A finalist in the first Gold Service Scholarship, Daniel Crump, is bringing his style of service to the newly launched Oxford Blue pub in Old Windsor as general manager. He talks to Piers Zangana
Tell us about your new role.
I basically oversee the running of the business. Whether it’s looking after training, marketing, recruitment or payroll – I have a broad role which covers a lot of disciplines. Who knew a young lad running a café out of his mother’s garage would be doing this today? It really is a dream come true.
How did the role come about?
Steven [Ellis] and I used to work together at Restaurant Gordon Ramsay. He was the senior sous chef and we always used to talk about opening our own place together. When he bought this place, I jumped at the chance to help him develop it.
We’ve really formed a great relationship over the years, based on mutual respect and trust. I think that is really important between front and back of house.
How would you describe the new place? Is it very different to other restaurants you’ve worked in?
This place is pretty unique. I’d say its fine dining with the comfort of a country-style pub. The food is exceptional and we are very keen to ensure that the service here is as good as anywhere in the UK.
Service is my passion and it feels unbelievable to be able to develop a style of service which taps into the great experiences I’ve had over the years.
What is your style of service?
It sounds a little clichéd, but I genuinely just simply like to look after people. I want people to leave here feeling like they’ve been treated like royalty.
I don’t like stuffy and, given the style of the pub, it’s really important that people feel comfortable. Although the setting is very different and the product is different, it is always all about making the guest happy – that won’t change wherever you work.
So who or what has been
the biggest influence on
your style of service?
I’ve been very fortunate to learn from some real legends of the industry. Whether that’s Jean-Claude Breton at Restaurant Gordon Ramsay or any of the fantastic contacts I have made through the Gold Service Scholarship, I’ve been able to tap into some brilliant minds. This has really helped me develop.
It has been nearly five years since you made the final of the Gold Service Scholarship – how does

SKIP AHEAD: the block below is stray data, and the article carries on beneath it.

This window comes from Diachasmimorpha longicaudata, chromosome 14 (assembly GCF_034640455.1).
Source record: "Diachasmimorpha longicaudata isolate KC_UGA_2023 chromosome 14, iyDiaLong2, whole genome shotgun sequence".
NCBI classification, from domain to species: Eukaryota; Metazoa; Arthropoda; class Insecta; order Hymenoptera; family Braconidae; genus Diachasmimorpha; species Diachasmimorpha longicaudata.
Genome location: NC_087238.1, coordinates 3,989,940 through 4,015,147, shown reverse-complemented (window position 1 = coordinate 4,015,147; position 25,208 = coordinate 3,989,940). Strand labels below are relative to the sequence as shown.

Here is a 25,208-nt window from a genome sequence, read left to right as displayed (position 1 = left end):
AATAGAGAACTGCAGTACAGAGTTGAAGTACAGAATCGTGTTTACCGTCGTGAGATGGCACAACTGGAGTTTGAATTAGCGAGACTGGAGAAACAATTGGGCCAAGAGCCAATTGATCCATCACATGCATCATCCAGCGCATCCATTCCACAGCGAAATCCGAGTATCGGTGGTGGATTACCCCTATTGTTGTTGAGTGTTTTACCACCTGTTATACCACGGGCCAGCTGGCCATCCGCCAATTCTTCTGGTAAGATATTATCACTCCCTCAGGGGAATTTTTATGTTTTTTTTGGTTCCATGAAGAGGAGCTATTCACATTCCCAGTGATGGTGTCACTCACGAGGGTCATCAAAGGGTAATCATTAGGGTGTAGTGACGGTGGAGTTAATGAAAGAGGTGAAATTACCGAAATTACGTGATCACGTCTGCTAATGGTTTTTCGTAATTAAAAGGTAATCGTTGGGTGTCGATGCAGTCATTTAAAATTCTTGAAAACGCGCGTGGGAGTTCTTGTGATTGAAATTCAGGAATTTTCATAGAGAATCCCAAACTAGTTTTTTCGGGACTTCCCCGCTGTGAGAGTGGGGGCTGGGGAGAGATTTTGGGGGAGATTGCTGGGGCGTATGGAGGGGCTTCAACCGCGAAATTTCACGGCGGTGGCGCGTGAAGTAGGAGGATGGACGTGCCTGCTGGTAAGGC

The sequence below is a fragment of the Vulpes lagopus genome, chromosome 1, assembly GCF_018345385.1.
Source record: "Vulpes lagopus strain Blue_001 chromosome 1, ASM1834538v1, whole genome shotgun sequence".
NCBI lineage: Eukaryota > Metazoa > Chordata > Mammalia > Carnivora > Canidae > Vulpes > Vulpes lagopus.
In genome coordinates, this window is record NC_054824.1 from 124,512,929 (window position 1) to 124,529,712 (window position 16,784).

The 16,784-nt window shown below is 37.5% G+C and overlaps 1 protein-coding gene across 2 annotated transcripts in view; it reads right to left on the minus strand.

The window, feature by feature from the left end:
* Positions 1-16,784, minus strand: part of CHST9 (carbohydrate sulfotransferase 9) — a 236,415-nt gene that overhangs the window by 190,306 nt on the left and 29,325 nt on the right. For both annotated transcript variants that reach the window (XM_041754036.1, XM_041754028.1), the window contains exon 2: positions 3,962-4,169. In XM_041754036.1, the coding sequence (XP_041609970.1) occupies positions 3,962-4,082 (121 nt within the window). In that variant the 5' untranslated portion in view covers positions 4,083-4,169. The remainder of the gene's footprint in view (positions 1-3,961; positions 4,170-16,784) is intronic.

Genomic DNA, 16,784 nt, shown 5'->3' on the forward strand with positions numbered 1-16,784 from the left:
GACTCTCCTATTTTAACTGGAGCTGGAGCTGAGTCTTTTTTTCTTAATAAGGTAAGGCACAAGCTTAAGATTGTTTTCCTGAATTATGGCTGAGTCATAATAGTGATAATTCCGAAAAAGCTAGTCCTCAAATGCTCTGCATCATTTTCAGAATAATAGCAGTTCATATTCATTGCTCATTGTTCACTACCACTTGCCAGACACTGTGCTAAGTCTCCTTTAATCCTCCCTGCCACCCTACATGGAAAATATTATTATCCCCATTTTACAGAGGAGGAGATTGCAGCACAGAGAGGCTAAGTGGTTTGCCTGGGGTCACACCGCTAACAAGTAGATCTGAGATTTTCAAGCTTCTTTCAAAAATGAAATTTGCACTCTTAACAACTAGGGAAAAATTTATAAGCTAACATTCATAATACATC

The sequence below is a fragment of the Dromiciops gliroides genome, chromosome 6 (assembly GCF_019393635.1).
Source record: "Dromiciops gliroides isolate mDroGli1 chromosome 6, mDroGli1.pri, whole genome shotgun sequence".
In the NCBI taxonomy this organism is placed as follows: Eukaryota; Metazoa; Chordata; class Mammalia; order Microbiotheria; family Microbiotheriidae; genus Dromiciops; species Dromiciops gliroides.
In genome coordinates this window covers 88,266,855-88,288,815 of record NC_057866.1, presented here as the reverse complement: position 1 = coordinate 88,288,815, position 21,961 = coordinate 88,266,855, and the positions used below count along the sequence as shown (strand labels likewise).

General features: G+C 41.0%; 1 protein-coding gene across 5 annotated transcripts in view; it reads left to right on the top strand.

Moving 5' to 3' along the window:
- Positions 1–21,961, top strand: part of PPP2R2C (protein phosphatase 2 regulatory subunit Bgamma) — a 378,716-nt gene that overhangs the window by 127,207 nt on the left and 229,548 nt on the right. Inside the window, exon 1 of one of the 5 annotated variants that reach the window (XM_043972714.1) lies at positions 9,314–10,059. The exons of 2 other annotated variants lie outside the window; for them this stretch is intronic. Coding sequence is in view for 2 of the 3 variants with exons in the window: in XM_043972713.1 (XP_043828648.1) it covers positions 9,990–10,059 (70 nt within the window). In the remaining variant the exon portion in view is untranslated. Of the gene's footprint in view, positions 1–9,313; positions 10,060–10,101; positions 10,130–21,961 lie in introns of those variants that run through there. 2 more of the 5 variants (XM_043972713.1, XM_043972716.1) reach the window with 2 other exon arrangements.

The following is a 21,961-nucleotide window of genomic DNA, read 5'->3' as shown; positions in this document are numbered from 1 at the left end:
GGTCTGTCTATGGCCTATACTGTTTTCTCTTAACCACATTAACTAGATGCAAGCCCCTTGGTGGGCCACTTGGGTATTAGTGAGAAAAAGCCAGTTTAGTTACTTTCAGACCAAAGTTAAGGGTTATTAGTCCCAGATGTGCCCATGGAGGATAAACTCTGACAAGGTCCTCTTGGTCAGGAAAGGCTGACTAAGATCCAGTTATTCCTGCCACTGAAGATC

it feel now as you look back?
It was such an amazing experience and one I will never forget. Not only was I able to learn so much about myself through the experience, but I also made some incredible friends, including fellow finalists as well as the trustees. They have all been so helpful and they are a real support network, where we can all share best practice and tips.
Do you feel people are beginning to take front of house more seriously as a career?
I think things are improving, but we still have a long way to go. The good thing is that, for those who do see this as a career, they are going to be fast-tracked and will progress up through the ranks if they work for it. These people are also those who can really make their guests happy.
You can quickly see who is in the profession in order to pass the time and those who genuinely want to develop. This can be such a rewarding job and it can really open so many doors.
What sort of person can progress?
To be honest, it’s no different to any other profession. I think you have to work hard, keep learning and keep being interested. I’m trying to instil this into my team, too. If they truly aspire to progress to the next level, I will always give them the opportunity to learn. My team studies extremely hard. I give them an exam on weekly basis, whether it’s about wine service, cheese, tea, coffee or cellar management.
How difficult is it to progress?
The world moves fast and you have to keep proving yourself on a daily basis – that’s the mantra I work towards. It’s not always easy. My granddad, who was a professional footballer and later worked in sales, taught me that the world isn’t always hugs, kisses and high-fives. You have to be prepared to work hard. Nothing falls into your lap.
How do you feel about the Guardian article a few months ago that criticised the industry?
I have to say that, in my experience of working in 13 different pubs and restaurants, I haven’t seen or witnessed the things mentioned in that article. Of course, there are good and bad practices in lots of places, but the article wasn’t a fair representation of what we do in hospitality.
This industry has created some wonderful experiences and lifestyles for so many people. Given the challenges we are likely to continue to see in the labour market, these articles aren’t helpful.